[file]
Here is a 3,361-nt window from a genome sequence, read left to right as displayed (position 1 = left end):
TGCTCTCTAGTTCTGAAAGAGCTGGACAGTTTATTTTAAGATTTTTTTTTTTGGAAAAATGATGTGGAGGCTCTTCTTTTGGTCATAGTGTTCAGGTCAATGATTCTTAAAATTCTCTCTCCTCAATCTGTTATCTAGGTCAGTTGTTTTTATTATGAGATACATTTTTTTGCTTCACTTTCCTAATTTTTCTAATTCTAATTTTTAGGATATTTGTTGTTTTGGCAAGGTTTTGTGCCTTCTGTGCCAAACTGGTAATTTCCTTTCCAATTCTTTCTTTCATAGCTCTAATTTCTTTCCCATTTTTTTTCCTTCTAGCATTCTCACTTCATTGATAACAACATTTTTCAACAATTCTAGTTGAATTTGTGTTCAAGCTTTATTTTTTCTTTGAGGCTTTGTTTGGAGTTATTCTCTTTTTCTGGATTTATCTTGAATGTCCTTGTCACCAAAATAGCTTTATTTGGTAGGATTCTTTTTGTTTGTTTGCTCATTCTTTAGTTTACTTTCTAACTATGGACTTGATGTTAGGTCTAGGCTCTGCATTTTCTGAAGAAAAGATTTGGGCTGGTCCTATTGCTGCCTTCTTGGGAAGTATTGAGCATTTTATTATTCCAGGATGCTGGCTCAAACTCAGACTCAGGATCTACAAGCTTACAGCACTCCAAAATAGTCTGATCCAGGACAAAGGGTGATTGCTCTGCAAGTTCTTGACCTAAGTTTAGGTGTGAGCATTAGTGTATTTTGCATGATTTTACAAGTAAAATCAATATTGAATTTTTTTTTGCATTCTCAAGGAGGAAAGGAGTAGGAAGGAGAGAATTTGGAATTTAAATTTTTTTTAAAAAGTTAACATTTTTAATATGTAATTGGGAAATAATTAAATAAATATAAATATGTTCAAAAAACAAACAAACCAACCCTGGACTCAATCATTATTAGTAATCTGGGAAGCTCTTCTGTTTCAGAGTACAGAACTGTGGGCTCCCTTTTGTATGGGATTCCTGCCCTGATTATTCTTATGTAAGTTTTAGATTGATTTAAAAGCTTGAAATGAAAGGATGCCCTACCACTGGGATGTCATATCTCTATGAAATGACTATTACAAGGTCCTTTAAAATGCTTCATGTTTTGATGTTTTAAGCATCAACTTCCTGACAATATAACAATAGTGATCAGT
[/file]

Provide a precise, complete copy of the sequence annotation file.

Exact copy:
Here is a 3,361-nt window from a genome sequence, read left to right as displayed (position 1 = left end):
TGCTCTCTAGTTCTGAAAGAGCTGGACAGTTTATTTTAAGATTTTTTTTTTTGGAAAAATGATGTGGAGGCTCTTCTTTTGGTCATAGTGTTCAGGTCAATGATTCTTAAAATTCTCTCTCCTCAATCTGTTATCTAGGTCAGTTGTTTTTATTATGAGATACATTTTTTTGCTTCACTTTCCTAATTTTTCTAATTCTAATTTTTAGGATATTTGTTGTTTTGGCAAGGTTTTGTGCCTTCTGTGCCAAACTGGTAATTTCCTTTCCAATTCTTTCTTTCATAGCTCTAATTTCTTTCCCATTTTTTTTCCTTCTAGCATTCTCACTTCATTGATAACAACATTTTTCAACAATTCTAGTTGAATTTGTGTTCAAGCTTTATTTTTTCTTTGAGGCTTTGTTTGGAGTTATTCTCTTTTTCTGGATTTATCTTGAATGTCCTTGTCACCAAAATAGCTTTATTTGGTAGGATTCTTTTTGTTTGTTTGCTCATTCTTTAGTTTACTTTCTAACTATGGACTTGATGTTAGGTCTAGGCTCTGCATTTTCTGAAGAAAAGATTTGGGCTGGTCCTATTGCTGCCTTCTTGGGAAGTATTGAGCATTTTATTATTCCAGGATGCTGGCTCAAACTCAGACTCAGGATCTACAAGCTTACAGCACTCCAAAATAGTCTGATCCAGGACAAAGGGTGATTGCTCTGCAAGTTCTTGACCTAAGTTTAGGTGTGAGCATTAGTGTATTTTGCATGATTTTACAAGTAAAATCAATATTGAATTTTTTTTTGCATTCTCAAGGAGGAAAGGAGTAGGAAGGAGAGAATTTGGAATTTAAATTTTTTTTAAAAAGTTAACATTTTTAATATGTAATTGGGAAATAATTAAATAAATATAAATATGTTCAAAAAACAAACAAACCAACCCTGGACTCAATCATTATTAGTAATCTGGGAAGCTCTTCTGTTTCAGAGTACAGAACTGTGGGCTCCCTTTTGTATGGGATTCCTGCCCTGATTATTCTTATGTAAGTTTTAGATTGATTTAAAAGCTTGAAATGAAAGGATGCCCTACCACTGGGATGTCATATCTCTATGAAATGACTATTACAAGGTCCTTTAAAATGCTTCATGTTTTGATGTTTTAAGCATCAACTTCCTGACAATATAACAATAGTGATCAGT